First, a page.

Wandering the halls of J Street’s second national conference, you couldn’t fail to be impressed at the strides the dovish Jewish lobbying organization has made in its first three years of existence. It’s grown from a germ of an idea into a national organization with chapters in nearly every city with a significant Jewish community.
To the distress of many longer-established Jewish voices, it has created a clear space in the community for itself and for its brand of open — meaning critical — discussion of Israeli policy. Liberals identify it as the go-to address for Jews who sympathize with the left wing of Israeli politics. It has united and partially overshadowed the flock of left-leaning groups that have long tried to occupy that space. It has entered the media’s lexicon as the fast-rising alternative to the American Israel Public Affairs Committee, a label it didn’t ask for but never entirely rejected.
Where it hasn’t yet made a dent is in the very place it intended to have its main impact: Israeli-Palestinian diplomacy. The Israeli government studiously ignores it. Israel’s embassy in Washington didn’t send a speaker to address the conference. Five Knesset members from the opposition Kadima and Labor parties came to speak at the conference, but they did so over the protests of government officials.
The Obama administration didn’t shower it with love, either. It sent Middle East policy coordinator Dennis Ross to address the conference, but his speech was diffident, less a call to action than a low-key analysis of the new complications troubling the waters from Cairo to Tehran.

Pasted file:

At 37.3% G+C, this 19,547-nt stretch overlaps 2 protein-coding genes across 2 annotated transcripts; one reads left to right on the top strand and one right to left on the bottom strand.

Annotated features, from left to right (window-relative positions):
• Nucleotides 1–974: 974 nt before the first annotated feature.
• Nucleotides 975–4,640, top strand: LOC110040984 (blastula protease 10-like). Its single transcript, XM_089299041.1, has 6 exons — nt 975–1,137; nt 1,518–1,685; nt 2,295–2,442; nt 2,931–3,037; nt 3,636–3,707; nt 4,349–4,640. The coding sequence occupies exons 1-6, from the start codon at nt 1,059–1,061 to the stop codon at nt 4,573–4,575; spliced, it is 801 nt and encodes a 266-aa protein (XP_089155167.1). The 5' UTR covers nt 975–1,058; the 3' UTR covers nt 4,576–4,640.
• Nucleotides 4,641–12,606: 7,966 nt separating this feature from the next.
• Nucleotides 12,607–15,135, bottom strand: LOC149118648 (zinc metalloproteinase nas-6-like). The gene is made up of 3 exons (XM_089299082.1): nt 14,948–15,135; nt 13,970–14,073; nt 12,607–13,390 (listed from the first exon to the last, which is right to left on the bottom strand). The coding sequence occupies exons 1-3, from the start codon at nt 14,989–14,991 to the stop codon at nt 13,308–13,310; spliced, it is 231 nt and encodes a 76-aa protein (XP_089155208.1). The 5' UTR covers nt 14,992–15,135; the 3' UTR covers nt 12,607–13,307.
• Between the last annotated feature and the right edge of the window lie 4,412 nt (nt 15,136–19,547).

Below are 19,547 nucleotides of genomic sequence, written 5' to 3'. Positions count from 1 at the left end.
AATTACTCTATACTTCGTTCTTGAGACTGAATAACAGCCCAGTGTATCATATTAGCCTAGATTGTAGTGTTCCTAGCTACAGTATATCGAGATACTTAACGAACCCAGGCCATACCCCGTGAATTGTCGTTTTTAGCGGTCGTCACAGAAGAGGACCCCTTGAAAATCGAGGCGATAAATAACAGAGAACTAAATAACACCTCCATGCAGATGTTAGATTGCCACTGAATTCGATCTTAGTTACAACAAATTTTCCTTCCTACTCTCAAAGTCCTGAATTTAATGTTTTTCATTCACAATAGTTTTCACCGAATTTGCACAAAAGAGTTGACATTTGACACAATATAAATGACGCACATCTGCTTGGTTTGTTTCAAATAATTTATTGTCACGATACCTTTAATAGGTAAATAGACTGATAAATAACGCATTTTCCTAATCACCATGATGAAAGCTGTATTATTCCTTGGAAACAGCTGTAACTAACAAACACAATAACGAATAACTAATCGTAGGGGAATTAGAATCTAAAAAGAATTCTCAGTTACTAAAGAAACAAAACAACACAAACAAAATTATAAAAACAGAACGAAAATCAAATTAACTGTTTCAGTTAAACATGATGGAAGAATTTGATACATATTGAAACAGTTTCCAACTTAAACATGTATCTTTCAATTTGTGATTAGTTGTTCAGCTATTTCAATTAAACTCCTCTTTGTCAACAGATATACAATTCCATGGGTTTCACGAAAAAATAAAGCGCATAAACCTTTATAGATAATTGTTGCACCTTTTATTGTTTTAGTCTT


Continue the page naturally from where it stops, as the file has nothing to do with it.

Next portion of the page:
The contrast with J Street’s 2009 conference couldn’t have been more stark. Back then the White House was represented by its star policy pitchman, then national security adviser James Jones, who laid out the Obama team’s bold plans and welcomed J Street as a partner. Ross appeared more as a journeyman infielder, a veteran of every administration since Reagan and a living symbol of the conflict’s intractability.
The crowd didn’t make things easy for him. Mostly, Ross’s comments were greeted with stony silence, interrupted only rarely by tepid applause. He even paused at one point and suggested that applause would be appropriate, but none came. His few attempts at humor got no response. The J Street crowd just wasn’t that into him.
The crowd warmed up only when Ross left and was followed by a three-person panel discussing his talk. The warmest reception went to former Israeli negotiator Daniel Levy, who issued a fiery call for greater American attention to Arab struggles for freedom and democracy. He recalled that when he heard Israel praised as the only democracy in the Middle East, “I was always hoping that we would embrace that as a lament and not an aspiration.” He called for America not to “indulge” Israel in a fantasy that it “can allow things to continue as they are.”
Levy’s salutes to Arab democracy and warnings against Israeli inertia caught the crowd’s mood perfectly. He got 10 rousing ovations in the space of 11 minutes. Ross, by contrast, got 10 limp ovations in 40 minutes for his, um, salutes to Arab democracy and warnings against Israeli inertia.